Polymeric materials can exhibit 10 times more piezoelectric activity than crystals and ceramics, which are the strongest known piezoelectric materials. This “fundamentally new perspective in polymer science” could revolutionize electro-active devices such as sensors, energy storage devices, and biomedical devices, according to a statement from researchers at Oak Ridge National Laboratory (ORNL) and Technical University Aachen in Germany.
Piezoelectricity is the charge that builds up in materials such as ceramics when mechanical stress is applied. It can also work in reverse. While working with polymers, the researchers noticed the reverse piezoelectric effect, which is defined as creating a mechanical strain by applying an electrical voltage.
“We observed this effect when two different polymer molecules like polystyrene and rubber are coupled as two blocks in a di-block copolymer,” said Volker Urban, a researcher at ORNL in a statement.
The observations made the researchers curious because non-polar polymers were not thought to be capable of demonstrating any kind of piezoelectric effect. The researchers give more details about further experiments:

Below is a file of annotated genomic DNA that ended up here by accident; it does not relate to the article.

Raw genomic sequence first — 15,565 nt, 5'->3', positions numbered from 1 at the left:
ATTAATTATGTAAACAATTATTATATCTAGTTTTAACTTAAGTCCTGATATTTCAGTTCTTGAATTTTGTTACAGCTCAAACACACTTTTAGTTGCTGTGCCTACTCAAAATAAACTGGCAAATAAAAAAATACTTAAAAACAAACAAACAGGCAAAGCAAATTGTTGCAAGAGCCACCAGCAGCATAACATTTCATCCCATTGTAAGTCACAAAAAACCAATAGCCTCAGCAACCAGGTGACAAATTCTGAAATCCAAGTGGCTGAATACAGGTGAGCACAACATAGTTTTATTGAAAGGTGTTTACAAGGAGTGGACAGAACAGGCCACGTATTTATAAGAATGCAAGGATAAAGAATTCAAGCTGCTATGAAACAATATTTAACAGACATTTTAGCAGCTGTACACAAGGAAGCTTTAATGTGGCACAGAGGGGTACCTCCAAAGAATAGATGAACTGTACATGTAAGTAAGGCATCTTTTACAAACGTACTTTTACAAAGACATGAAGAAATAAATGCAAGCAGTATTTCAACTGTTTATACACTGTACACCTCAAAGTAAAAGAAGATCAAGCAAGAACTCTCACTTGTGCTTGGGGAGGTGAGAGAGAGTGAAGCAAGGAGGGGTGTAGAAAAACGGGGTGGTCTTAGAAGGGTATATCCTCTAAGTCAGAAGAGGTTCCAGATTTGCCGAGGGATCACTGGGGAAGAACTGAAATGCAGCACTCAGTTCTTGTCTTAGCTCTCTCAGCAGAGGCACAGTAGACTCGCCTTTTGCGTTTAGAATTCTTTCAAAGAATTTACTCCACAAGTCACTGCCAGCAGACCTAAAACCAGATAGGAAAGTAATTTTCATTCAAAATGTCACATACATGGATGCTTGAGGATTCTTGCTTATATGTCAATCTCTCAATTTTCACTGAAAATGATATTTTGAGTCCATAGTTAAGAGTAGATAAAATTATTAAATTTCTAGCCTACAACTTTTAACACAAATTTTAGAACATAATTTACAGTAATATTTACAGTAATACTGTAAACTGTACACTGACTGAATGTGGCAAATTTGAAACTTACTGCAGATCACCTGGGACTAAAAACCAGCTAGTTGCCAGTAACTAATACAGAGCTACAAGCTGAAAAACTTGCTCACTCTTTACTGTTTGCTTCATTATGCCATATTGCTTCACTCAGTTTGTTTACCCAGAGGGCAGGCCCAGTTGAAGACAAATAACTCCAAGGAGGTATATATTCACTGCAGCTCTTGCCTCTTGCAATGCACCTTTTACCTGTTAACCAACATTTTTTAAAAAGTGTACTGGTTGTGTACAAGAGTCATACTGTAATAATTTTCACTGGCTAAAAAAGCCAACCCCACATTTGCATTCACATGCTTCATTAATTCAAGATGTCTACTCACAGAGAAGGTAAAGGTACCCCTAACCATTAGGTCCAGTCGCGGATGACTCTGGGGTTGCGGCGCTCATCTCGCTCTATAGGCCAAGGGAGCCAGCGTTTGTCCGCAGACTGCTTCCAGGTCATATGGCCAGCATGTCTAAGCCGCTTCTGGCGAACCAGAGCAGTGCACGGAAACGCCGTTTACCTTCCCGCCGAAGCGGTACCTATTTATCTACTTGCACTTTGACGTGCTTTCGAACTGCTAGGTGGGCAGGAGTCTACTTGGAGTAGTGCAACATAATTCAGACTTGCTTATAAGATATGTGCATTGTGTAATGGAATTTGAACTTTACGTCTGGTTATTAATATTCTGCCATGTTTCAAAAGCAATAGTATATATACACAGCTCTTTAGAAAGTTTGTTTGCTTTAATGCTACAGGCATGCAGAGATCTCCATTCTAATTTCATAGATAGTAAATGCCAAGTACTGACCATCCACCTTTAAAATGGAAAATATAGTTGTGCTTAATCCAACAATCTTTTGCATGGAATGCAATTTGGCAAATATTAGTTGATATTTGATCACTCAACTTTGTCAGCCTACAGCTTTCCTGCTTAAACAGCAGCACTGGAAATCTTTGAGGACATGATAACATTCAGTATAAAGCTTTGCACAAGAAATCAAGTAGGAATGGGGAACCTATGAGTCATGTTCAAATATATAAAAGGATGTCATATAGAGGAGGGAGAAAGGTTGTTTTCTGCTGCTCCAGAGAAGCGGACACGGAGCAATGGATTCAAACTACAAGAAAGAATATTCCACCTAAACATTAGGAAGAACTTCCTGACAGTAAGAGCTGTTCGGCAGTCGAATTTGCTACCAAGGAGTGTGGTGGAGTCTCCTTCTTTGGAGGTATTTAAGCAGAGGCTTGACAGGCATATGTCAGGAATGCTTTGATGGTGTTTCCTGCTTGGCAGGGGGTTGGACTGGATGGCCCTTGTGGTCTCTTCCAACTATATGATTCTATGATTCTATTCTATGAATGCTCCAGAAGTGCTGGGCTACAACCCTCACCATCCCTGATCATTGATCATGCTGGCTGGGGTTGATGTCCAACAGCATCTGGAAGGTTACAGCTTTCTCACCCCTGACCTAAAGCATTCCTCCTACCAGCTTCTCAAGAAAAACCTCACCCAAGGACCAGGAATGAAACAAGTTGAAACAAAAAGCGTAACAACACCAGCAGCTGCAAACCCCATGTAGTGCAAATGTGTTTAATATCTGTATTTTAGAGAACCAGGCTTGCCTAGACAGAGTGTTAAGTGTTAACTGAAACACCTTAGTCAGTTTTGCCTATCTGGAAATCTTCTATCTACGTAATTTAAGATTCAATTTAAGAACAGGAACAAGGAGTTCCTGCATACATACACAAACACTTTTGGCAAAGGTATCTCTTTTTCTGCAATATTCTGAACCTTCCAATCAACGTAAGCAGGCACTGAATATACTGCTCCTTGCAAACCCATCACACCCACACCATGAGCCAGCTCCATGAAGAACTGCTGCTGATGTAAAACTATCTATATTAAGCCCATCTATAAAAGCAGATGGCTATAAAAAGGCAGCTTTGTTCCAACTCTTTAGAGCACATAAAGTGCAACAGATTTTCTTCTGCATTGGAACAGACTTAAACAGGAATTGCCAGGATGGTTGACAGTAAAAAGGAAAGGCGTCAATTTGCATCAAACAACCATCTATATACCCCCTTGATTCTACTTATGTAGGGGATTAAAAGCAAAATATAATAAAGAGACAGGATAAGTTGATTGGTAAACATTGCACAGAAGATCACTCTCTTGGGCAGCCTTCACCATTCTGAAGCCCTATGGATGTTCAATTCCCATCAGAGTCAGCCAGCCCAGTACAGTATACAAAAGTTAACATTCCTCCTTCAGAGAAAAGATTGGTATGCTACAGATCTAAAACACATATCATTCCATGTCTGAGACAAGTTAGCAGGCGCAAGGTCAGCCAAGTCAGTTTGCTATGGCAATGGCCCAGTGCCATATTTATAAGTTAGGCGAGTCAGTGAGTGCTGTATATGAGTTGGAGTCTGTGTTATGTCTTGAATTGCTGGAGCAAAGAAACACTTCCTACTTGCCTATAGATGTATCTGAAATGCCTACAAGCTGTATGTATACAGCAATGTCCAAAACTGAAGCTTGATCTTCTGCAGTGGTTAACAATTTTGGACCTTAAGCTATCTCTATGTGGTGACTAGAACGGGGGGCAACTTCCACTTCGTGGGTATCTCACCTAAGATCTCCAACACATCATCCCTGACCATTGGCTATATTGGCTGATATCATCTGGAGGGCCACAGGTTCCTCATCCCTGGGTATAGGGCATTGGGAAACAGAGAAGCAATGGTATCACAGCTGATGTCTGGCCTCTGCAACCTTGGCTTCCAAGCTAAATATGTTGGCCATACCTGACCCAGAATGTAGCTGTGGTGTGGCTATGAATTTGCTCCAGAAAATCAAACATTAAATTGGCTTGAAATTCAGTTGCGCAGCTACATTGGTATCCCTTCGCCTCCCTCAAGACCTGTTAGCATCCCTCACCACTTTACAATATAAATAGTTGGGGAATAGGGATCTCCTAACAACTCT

Temperature-dependent studies of the molecular structure revealed an intricate balance of the repulsion between the unlike blocks and an elastic restoring force found in rubber. The electric field adds a third force that can shift the intricate balance, leading to the piezoelectric effect.
Source: “ORNL Discovers Amazing Electrical Properties in Polymers,” ORNL press release, 9/23/11
Image by gatl (Alexandre Duret-Lutz), used under its Creative Commons license.
Rachel Petkewich is a freelance science writer and editor. She has worked as a research scientist in the chemical industry and spent eight years as a staff writer and editor at various science journals and magazines, including Chemical & Engineering News.